We live in a fragile and remote world, a blue, white and green gem in the solar system. With our ever expanding population and development in the name of consumerism, our delicate and unique planet is being depleted of its finite resources by pollution, poaching, habitat destruction and fragmentation, and climate change. As we over-consume animals and plants around the world are becoming extinct at an unprecedented rate. About a quarter of a billion years ago, 95% of marine species and 75% of land species became extinct over a period lasting thousands, if not millions of years. The end-Permian extinction nearly marked the end of life on Earth and is believed to have been due to a sudden climate change.
The Earth subsequently cooled and warmed but life on Earth survived. The last ice-age ended about 10, 000 years ago at the time when humans first began to settle and grow crops and rear animals. Planet Earth has an incredibly rich and diverse array of living organisms including a myriad of animals, plants, fungi and algae and microscopic organisms. Each organism plays a distinct role in the habitat in which it lives. To date some two million species have been classified and identified. New species are still being discovered and some scientists estimate that there could be up to 30 million organisms on earth and that many of these are microscopic and live in the soil and water bodies recycling nutrients and wastes so that the Earth can support such a rich biodiversity.
Human activities including carbon emissions, other pollution, poaching, habitat destruction and fragmentation, and climate change are driving an unprecedented wave of destruction and habitat degradation that is leading to species extinction on a scale never before seen in the Earth’s recent past. It is estimated that unless significant steps are taken to prevent extinctions one half of all species living on the planet today will be extinct within the next hundred years. Many scientists believe that the world is in the midst of a mass extinction comparable to the end-Permian catastrophe and that the speed of the extinctions, are faster than ever before. Once the pace of the loss of biodiversity gathers speed it gathers momentum and the relationships between inter-related species breaks down.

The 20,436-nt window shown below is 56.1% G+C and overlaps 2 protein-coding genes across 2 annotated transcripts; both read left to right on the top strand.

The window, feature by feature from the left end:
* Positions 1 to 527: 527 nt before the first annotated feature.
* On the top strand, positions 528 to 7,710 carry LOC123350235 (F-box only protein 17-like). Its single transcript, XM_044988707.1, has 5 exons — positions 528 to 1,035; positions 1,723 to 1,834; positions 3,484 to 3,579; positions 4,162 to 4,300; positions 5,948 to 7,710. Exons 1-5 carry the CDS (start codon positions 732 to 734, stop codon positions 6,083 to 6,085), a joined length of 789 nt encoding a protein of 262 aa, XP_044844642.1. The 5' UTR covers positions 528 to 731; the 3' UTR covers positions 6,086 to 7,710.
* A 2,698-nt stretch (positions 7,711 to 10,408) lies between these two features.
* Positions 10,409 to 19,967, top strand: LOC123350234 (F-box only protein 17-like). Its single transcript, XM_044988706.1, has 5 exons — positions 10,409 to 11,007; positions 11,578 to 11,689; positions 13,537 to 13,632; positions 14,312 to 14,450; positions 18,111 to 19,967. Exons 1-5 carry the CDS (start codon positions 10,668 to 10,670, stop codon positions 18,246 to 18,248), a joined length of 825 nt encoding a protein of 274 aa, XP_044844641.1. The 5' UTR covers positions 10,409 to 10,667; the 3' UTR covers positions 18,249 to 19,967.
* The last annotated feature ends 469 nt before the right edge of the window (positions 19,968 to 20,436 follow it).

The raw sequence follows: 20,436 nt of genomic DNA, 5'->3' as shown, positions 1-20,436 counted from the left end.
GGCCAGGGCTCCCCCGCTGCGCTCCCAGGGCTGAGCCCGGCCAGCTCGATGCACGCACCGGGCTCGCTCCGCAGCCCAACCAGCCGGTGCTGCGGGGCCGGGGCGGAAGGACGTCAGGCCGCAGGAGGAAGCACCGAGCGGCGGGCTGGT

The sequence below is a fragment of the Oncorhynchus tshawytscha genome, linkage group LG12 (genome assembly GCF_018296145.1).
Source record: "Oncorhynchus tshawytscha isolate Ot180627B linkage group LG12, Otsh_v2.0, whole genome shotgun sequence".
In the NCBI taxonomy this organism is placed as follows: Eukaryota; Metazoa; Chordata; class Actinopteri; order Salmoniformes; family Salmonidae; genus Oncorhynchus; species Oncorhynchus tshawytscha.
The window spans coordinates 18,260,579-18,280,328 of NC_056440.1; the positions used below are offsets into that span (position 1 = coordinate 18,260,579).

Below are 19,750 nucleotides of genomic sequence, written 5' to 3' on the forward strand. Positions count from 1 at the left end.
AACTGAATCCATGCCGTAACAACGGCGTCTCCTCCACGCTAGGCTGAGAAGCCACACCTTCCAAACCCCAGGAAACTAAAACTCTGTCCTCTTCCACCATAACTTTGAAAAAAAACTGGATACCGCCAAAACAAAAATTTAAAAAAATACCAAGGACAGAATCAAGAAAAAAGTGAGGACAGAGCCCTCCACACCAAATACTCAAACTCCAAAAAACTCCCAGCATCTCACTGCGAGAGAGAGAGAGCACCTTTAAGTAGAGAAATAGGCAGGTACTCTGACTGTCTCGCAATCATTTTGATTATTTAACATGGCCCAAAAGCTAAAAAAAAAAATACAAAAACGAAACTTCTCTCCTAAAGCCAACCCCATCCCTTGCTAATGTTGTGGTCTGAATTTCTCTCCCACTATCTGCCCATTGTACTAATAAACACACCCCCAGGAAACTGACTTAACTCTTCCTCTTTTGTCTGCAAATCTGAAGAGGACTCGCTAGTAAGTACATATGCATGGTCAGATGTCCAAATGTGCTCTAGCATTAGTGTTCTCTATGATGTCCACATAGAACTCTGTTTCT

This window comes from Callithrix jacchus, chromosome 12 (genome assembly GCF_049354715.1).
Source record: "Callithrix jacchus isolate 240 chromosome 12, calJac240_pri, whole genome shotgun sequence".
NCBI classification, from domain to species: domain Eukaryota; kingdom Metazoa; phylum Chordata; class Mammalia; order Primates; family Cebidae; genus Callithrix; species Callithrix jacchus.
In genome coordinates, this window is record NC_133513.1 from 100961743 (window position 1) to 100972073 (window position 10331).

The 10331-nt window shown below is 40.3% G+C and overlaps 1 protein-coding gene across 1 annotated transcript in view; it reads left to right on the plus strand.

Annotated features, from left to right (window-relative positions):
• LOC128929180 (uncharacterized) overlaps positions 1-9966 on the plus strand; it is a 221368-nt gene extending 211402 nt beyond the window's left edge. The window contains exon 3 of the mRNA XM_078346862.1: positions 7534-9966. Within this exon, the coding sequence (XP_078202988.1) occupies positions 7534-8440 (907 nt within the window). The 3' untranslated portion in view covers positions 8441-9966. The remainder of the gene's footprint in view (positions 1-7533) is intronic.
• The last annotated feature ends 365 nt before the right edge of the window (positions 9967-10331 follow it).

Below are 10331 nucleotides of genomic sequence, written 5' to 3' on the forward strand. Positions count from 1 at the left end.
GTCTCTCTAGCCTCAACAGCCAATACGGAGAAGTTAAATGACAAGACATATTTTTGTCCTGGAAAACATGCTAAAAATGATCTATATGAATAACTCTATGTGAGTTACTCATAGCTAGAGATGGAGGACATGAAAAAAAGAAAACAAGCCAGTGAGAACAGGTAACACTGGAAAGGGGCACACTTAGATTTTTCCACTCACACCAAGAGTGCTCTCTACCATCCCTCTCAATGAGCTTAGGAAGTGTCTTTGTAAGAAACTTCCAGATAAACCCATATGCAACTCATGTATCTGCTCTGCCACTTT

For instance, the loss of pollinators, such as the loss of bees around the world due to colony collapse disorder, can lead to a loss of plant life dependent on pollinators for their survival. Insects are equally dependent on plants and for every tropical plant species that becomes extinct it is estimated that some 20 insect species will become extinct too. Extinctions are widespread and are rapidly depleting the rich tapestry and treasures of life on Earth. It is estimated that some 140, 000 species per year are currently at risk of extinction. This can be translated into one species per hour and the rate is accelerating. Once the biodiversity is lost it cannot be brought back again as species have taken billions of years to form during the course of evolution.
A quarter of all animal species and one in eight bird species are at risk of extinction. For instance the population of saiga, an antelope from the steppes of Central Asia has declined from 1 million in 1993 to less than 50, 000 animals ten years later. Poaching and habitat destruction are driving the Sumatran tiger, which is confined to the Indonesian Island of Sumatra to extinction and there are thought to be only 100-400 tigers left in the wild. In Britain over the past twenty years once common farmland birds such as song thrushes and skylarks have declined by 50%. Amphibians are also affected - the strawberry poison dart frog is one of 1770 of the 5743 known species of amphibian currently at risk of extinction. Habitat loss and habitat degradation is the main cause of the loss of biodiversity.
What is Animal Welfare?
International Fund for Animal Welfare:
The veterinarian’s role in Animal Welfare
Centre of Marine Life